By Elezo Libanda
Katima Mulilo, 18 August – Poachers are now facing the possibility of losing their vehicles upon the conclusion of poaching cases. Despite substantial fines and lengthy prison terms imposed on those responsible for crimes against precious wildlife, these illegal activities continue to escalate. It’s worth noting that criminal syndicates orchestrating poaching operations are highly organized, well-funded, and possess a keen understanding of the legal system’s vulnerabilities. Some syndicate members even have lawyers who strategize their activities and provide legal counsel in case things go awry during their poaching ventures.
These poaching syndicates operate on an international scale, allowing them to swiftly collude with individuals of interest to gather essential information beforehand. They may even receive support from corrupt law enforcement officials, who exchange sensitive information for financial gain and other attractive incentives such as cars and cellphones.
Despite improved collaboration among law enforcement agencies in Zambia, Botswana, and Zimbabwe, Zambezi poaching cases are still on the rise. Although arrests, fines, and sentences have been handed out, the poaching syndicates readily recruit or replace members willing to engage in illegal activities in exchange for financial benefits or luxury items.
Effectively curbing poaching requires smart and strategic approaches that surpass the thinking of poachers. These criminal groups are often well-equipped with resources and technology. Anti-poaching units should not only be skilled with firearms but also trained in using the latest sophisticated technology to outsmart these criminals. Many anti-poaching unit members are known by poachers, putting their lives in danger, particularly due to the corrupt law enforcement officials who leak information to them. This fight isn’t as straightforward as it appears from the outside.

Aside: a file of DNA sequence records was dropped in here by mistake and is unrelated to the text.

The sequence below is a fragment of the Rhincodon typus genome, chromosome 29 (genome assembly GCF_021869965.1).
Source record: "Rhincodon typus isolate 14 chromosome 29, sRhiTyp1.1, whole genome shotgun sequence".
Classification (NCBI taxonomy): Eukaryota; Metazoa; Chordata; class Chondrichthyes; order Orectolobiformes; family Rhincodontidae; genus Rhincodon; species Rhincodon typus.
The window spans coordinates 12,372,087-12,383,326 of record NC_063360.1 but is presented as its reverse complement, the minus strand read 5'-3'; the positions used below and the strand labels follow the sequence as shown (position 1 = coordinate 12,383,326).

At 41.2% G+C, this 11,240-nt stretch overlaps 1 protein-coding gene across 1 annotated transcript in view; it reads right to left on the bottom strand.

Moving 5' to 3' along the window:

In 2017, Namibia introduced stricter penalties for illegal wildlife trafficking. Anyone caught with pangolin scales, rhino horns, or elephant tusks could face fines of up to N$15 million or imprisonment for 15 years, or both. Those attempting to buy or sell these items could be fined N$25 million or imprisoned for 25 years, or both.
Interestingly, it’s often not the key poaching figures who get caught. Frequently, the poaching syndicates operate from a distance, with the actual foot soldiers, or messengers, bearing the brunt of legal consequences due to their inability to afford legal fees.
Poaching is a grave crime classified as organized crime. It’s widely understood that before engaging in poaching, individuals meticulously plan their activities, including the location of the poaching and potential buyers. Legislators are actively working to create robust and effective legislation to bring poachers to justice. There have been reports of poachers exchanging gunfire with each other, resulting in fatal casualties deposited in police mortuaries.
In a previous case, a Katima Mulilo Magistrates Court sentenced a Namibian citizen caught in possession of ivory to a fine of N$50,000 or five years in prison. Additionally, the individual’s vehicle was confiscated by the state. Magistrate Clara Mwilima emphasized the gravity of wildlife crime as a threat to protected species, ecosystems, and the Namibian economy.
For those considering poaching expeditions, the prospect of losing their vehicles should now weigh heavily, as possessing such vehicles is deemed an accessory to the wildlife crimes committed. – Namibia Daily News